I know it’s hard to lose. But we’re counting on you. You currently occupy one of the most elite, powerful seats in the nation. Go sit in it and make things happen. Change America for the better. You already have this power. Please use it for the good of the country. The primaries are all but over, but your Senate seat is empty. That’s where we need you.
Senator Sanders, please return to the Senate and start the hard work of leading a movement to save this nation. You already have so much power. You don’t need more to get this work done.

Sanders, Trump, and their Angry White Men

This is the Election Cycle of the Angry White Person, Mostly Men. This particular kind of Angry White Person supports either Trump or Sanders, and is defined both by their privilege and by saying they’d rather stay home than vote for anyone else. A surprising number of Sanders supporters have said they will vote for Trump if it’s HRC/Trump. This phenomenon bears examining.

This is a certain type of Angry White Person, not all angry white people everywhere, just in case you’re feeling fragile and need a #notallwhitepeople or #notallmen. Or even a #notallSanderssupporters, because it most definitely is a subset, and a minor one at that, but so vocal, so active, so, well, LOUD, they’re impacting the election cycle as a whole. I may yet vote for Sanders myself, not that it matters, as I’m in California and our primary is like five minutes before the election.

This subset of Angry White People I’m talking about are attracted to either Trump or Sanders, period. Their personal politics will push them in one direction or the other, but the basic exchange between voter and candidacy is exactly the same.

Right now, white people are starting to lose their privilege (or, more accurately, fear they might lose it) as we strive as a culture for equilibrium. White people are being asked to examine their complicity in a system that’s racist, sexist, ableist, transphobic, etc. Many white people, especially men, are upset and angry that they, who believe they are good people– who ARE good people– who believe they are “not racist” and “not sexist,” are still associated with systemic oppression, still asked to examine their privilege. Unjustly accused, they believe, of being “the bad guy.”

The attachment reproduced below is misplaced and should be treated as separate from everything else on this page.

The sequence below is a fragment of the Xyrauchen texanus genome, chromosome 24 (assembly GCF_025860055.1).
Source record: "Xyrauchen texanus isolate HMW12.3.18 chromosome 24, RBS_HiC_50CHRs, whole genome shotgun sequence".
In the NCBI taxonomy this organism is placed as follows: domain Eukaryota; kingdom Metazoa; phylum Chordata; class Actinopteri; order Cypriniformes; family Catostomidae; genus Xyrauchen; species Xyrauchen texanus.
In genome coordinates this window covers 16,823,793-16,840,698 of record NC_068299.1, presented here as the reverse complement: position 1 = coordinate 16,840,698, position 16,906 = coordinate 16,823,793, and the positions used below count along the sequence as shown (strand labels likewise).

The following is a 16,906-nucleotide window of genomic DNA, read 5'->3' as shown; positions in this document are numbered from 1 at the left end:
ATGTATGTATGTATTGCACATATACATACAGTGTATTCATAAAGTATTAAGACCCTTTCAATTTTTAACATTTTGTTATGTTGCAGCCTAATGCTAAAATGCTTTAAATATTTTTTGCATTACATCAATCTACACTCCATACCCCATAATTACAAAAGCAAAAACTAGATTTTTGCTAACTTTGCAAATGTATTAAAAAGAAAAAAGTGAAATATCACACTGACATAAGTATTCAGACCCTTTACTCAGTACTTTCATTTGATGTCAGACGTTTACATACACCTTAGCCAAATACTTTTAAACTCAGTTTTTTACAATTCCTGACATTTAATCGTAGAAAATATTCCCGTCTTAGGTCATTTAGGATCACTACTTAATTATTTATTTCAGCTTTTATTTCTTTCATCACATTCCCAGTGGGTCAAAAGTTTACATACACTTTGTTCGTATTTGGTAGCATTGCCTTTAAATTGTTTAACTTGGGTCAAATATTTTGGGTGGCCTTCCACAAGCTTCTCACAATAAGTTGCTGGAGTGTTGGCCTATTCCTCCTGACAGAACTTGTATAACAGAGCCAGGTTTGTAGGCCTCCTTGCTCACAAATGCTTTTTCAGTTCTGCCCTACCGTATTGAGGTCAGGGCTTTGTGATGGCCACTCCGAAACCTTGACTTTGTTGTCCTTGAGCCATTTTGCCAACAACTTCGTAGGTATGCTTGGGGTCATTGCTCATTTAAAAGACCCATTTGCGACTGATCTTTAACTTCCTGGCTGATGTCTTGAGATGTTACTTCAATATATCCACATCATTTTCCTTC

Along come two angry white men, both of whom say “America’s problems are not your fault. YOU’RE the victim of an unjust system. You have every right to be angry! The system is rigged against you, so get angry and fight back!”

This is music to the ears of a certain type of white person. Trump lays it at the door of “political correctness” unjustly oppressing white men, and Sanders lays it at the door of an unjust economic system. I agree that economic injustice is a massive problem in the US, but that’s immaterial to the point I’m trying to make.

Many Sanders supporters are baffled when their fellow Sanders supporters say they would stay home and allow Trump to win or even vote for him themselves should the general election be Trump v HRC. Liberal and progressive politics center around championing the vulnerable, and in general, those voters recognize the danger that Trump– and the GOP in general– present to the vulnerable in the US. They understand that the perfect cannot be the enemy of the good when actual lives are at stake. They know that the luxury to pretend that Clinton is the same as Trump only comes with the kind of privilege that insulates one from the consequences of the election. They understand what Sanders’ support of feminism and anti-racism initiatives means.

But, as we’ve seen, not every Sanders supporter actually listens to Sanders, and many are so caught up in the message that they, as white people, are victims of an unjust economic system that they refuse to consider how the consequences of this election might impact people more vulnerable than they, making them “Bernie or Bust.” And while there are indeed “Bernie or Bust” people of color, the vast majority of them are white– the vast majority of Sanders’ supporters in general are white. It’s been a problem dogging the Sanders campaign from the beginning and the reason he’s not likely to win the nomination.

This particular type of Angry White Sanders Supporters are defined by their response when it’s suggested that they should “vote blue, no matter who” in the general election to protect the vulnerable against the real dangers of a Trump presidency. They reject, with angry indignation, the idea that the actual lives of the vulnerable should take precedence over what they’re mistakenly calling their “conscience,” but what is really “my anger is more important than the lives of the vulnerable.” They say, “If I’m Bernie or Bust, don’t blame me, blame Hillary Clinton,” which means exactly same thing: my feelings matter more than, to name just one example, protecting Muslims from the policies of Donald Trump or Ted Cruz. They’re more than willing to sacrifice the safety of vulnerable Americans if they don’t get precisely what they want. They see compromise as a line impossible to cross, no matter the cost– especially when the cost is one they themselves will not have to pay.